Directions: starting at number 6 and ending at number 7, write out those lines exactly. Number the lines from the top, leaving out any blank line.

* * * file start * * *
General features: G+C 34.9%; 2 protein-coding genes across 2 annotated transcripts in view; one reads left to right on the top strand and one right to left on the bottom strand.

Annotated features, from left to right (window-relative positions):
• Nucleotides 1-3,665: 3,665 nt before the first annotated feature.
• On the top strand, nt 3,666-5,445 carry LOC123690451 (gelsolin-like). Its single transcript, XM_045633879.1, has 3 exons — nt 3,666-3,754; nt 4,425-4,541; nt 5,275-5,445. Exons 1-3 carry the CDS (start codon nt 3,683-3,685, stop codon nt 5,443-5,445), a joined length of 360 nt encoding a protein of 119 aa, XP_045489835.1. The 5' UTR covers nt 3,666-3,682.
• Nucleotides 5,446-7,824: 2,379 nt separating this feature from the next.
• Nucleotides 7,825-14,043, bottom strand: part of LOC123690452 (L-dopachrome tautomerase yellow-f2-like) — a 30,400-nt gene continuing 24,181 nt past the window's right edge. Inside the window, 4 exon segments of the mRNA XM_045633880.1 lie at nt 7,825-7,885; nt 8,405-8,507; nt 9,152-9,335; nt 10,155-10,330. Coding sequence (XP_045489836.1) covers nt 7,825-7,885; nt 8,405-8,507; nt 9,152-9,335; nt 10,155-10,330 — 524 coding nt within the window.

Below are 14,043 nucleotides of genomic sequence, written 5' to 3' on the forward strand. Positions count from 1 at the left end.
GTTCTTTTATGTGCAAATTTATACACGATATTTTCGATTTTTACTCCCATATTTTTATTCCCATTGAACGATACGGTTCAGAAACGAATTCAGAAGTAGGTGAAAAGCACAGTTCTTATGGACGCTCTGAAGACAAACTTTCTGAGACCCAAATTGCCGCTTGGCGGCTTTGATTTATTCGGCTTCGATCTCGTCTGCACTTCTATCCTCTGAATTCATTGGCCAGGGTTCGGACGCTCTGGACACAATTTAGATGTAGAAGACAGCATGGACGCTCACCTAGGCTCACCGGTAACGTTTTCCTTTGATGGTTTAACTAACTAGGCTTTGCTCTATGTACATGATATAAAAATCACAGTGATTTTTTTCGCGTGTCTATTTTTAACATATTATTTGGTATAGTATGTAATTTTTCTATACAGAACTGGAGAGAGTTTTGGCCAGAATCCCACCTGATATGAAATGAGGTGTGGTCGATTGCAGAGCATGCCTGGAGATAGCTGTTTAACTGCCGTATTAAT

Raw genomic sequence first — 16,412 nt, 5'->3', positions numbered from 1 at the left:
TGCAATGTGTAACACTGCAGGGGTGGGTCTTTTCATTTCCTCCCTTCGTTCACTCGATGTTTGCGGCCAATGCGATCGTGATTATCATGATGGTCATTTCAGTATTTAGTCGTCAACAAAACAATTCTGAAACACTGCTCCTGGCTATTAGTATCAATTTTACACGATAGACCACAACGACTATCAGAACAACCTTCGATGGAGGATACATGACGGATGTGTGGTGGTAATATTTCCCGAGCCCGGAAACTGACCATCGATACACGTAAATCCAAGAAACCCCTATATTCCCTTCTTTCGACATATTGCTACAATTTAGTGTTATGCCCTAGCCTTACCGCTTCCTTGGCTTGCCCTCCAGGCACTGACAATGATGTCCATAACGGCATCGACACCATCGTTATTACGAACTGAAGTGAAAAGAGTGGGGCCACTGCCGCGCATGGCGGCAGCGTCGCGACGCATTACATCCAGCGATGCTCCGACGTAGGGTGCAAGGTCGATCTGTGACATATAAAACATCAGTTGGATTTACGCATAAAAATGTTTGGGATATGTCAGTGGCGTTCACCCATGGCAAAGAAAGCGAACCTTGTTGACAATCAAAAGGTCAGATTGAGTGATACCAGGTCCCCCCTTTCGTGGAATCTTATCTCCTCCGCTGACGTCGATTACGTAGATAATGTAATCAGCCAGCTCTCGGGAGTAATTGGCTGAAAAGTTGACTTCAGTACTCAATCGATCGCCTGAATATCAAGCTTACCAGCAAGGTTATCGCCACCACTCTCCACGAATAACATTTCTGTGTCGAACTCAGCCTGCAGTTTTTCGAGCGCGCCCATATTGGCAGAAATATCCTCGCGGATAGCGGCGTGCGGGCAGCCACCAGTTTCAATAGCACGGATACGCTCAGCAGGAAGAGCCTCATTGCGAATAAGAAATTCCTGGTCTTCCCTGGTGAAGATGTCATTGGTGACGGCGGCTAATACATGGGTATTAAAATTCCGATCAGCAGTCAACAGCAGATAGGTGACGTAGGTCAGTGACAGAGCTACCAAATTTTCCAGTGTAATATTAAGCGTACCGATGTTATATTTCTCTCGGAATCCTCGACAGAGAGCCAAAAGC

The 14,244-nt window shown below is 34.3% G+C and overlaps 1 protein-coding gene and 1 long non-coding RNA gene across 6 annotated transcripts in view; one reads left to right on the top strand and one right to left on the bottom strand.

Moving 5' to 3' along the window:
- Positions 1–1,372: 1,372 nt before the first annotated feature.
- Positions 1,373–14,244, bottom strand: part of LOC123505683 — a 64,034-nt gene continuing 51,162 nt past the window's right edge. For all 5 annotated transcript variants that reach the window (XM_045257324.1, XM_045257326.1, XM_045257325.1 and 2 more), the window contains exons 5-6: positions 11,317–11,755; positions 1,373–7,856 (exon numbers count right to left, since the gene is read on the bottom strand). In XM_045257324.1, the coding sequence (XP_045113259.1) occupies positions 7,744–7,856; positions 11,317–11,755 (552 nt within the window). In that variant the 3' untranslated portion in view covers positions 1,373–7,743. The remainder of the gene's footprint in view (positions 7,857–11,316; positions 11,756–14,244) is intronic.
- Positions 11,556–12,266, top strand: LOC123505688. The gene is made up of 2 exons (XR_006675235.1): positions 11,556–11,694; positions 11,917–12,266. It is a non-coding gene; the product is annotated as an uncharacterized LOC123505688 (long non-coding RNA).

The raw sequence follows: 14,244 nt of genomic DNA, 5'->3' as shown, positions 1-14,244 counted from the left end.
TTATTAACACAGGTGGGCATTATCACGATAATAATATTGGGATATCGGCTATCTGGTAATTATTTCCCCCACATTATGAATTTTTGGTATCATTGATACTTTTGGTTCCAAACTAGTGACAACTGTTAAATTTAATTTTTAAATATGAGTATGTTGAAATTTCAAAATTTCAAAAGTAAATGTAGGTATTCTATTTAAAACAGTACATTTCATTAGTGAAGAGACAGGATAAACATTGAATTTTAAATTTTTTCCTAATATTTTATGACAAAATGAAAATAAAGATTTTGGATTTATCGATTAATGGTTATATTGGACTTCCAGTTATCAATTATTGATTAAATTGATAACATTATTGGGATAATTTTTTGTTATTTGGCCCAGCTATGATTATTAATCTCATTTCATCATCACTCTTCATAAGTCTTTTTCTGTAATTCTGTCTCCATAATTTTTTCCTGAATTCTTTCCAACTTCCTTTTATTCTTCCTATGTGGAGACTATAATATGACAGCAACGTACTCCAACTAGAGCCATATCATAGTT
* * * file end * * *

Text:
• Nucleotides 7,825-14,043, bottom strand: part of LOC123690452 (L-dopachrome tautomerase yellow-f2-like) — a 30,400-nt gene continuing 24,181 nt past the window's right edge. Inside the window, 4 exon segments of the mRNA XM_045633880.1 lie at nt 7,825-7,885; nt 8,405-8,507; nt 9,152-9,335; nt 10,155-10,330. Coding sequence (XP_045489836.1) covers nt 7,825-7,885; nt 8,405-8,507; nt 9,152-9,335; nt 10,155-10,330 — 524 coding nt within the window.

Below are 14,043 nucleotides of genomic sequence, written 5' to 3' on the forward strand. Positions count from 1 at the left end.